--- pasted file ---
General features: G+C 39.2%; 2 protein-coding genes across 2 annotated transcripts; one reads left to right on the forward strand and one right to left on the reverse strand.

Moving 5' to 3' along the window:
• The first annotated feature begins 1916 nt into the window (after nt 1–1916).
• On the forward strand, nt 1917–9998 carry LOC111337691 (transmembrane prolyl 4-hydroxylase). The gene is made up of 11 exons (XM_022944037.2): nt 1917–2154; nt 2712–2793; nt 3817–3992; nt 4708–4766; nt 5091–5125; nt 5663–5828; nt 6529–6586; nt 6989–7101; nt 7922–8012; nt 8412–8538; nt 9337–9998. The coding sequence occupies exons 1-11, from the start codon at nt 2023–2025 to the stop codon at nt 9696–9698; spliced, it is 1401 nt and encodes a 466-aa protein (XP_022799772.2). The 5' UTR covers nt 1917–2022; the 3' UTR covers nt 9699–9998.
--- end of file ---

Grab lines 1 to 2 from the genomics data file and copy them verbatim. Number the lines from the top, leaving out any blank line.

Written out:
General features: G+C 39.2%; 2 protein-coding genes across 2 annotated transcripts; one reads left to right on the forward strand and one right to left on the reverse strand.

Moving 5' to 3' along the window: